Mignolo, W. D. (2005) The Idea of Latin America. Hoboken: Wiley-Blackwell.

Mignolo, W. D. (2009a) ‘Epistemic Disobedience, Independent Thought and Decolonial Freedom.’ Theory, Culture & Society 26(7): 159–181.

Mignolo, W. D. (2009b) ‘Dispensable and Bare Lives. Coloniality and the Hidden Political/Economic Agenda of Modernity.’ Human Architecture: Journal of the Sociology of Self-Knowledge 7(2): 69–88.

Mignolo, W. D. (2011) ‘Geopolitics of Sensing and Knowing: On (De)Coloniality, Border Thinking, and Epistemic Disobedience.’ Postcolonial Studies 14(3): 273–283.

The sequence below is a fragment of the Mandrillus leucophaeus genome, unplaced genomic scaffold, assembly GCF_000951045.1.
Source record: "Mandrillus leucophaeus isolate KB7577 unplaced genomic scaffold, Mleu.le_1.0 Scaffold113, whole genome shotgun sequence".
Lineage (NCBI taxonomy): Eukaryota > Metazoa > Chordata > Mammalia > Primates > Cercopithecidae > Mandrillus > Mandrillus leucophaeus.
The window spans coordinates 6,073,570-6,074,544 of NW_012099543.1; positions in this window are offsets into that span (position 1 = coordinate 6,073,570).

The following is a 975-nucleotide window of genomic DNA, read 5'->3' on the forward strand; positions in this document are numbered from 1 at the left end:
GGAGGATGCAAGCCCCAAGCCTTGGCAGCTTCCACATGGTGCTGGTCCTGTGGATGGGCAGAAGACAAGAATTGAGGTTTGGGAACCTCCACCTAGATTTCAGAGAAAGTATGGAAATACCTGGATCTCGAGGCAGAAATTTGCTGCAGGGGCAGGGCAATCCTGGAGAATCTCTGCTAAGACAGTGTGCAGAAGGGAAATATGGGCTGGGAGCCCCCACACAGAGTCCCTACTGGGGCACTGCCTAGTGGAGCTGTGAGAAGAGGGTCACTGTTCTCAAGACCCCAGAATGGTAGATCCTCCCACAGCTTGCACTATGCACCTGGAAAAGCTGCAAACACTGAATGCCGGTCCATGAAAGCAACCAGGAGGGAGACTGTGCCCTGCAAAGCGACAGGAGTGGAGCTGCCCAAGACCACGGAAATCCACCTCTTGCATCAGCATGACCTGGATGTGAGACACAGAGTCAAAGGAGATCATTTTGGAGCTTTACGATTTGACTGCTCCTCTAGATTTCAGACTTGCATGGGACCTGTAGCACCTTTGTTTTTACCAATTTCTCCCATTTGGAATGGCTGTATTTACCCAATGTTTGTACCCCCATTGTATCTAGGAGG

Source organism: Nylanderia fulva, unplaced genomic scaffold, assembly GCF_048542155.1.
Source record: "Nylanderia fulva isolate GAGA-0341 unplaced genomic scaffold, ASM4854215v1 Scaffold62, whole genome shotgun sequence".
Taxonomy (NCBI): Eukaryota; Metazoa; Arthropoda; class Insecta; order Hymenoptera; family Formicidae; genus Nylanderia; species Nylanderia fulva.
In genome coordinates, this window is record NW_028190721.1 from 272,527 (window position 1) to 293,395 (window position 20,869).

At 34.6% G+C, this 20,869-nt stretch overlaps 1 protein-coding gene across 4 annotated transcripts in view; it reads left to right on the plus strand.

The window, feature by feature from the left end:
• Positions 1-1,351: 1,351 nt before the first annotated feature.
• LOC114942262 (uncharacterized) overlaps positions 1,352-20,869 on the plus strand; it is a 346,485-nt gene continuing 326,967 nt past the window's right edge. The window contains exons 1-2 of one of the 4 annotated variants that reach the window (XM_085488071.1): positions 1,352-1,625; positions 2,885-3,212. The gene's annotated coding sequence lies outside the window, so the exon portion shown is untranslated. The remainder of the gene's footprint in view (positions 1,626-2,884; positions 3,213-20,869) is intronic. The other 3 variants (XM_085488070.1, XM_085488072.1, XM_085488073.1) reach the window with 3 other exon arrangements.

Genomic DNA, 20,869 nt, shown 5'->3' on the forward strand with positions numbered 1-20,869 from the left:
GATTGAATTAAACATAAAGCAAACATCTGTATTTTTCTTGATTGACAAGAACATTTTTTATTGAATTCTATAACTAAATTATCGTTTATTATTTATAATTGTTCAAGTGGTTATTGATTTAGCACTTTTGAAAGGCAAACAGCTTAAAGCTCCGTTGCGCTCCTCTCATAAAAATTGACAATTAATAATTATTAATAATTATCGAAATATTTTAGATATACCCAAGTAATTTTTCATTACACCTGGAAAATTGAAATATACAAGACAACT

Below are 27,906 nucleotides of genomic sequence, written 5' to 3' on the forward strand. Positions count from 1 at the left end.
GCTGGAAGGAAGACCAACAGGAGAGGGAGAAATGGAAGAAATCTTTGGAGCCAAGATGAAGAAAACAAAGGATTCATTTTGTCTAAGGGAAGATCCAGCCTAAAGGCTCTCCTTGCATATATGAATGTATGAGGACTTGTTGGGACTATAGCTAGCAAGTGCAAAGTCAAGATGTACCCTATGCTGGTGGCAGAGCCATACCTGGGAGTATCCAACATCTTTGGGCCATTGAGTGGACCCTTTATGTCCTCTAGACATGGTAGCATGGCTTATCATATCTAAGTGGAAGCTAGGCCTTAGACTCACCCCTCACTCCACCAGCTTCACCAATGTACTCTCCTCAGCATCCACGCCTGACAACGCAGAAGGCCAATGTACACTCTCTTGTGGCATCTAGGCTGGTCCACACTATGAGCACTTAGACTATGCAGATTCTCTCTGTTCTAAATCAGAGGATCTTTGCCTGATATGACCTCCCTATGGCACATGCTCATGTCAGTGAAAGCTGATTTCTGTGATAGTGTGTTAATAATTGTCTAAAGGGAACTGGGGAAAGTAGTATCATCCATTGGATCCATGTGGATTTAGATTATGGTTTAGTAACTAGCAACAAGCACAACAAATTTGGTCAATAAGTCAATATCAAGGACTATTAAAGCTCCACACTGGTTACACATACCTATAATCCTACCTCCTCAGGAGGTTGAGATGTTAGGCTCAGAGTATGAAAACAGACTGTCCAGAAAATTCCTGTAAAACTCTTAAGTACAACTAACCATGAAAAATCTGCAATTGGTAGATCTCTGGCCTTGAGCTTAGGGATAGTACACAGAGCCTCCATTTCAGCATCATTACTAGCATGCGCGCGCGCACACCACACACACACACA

Okeke C. N. (2015) ‘The Use of International Law in the Domestic Courts of Ghana and Nigeria.’ Arizona Journal of International and Comparative Law 32: 371–430.

Quijano, A. (2007) ‘Coloniality and modernity/rationality.’ Cultural Studies 21(2–3):168–78.

Schmitt, C. (2003[1950]) The Nomos of the Earth in the International Law of the Jus Publicum Europaeum. Translated by G. L. Ulmen. New York: Telos Press.

Shilliam, R. (2015) The Black Pacific: Anticolonial Struggles and Ocean Connections. London: Bloomsbury Academic Press.

Wiener, N. (1948) Cybernetics or Control and Communication in the Animal and the Machine. Cambridge: MIT Press.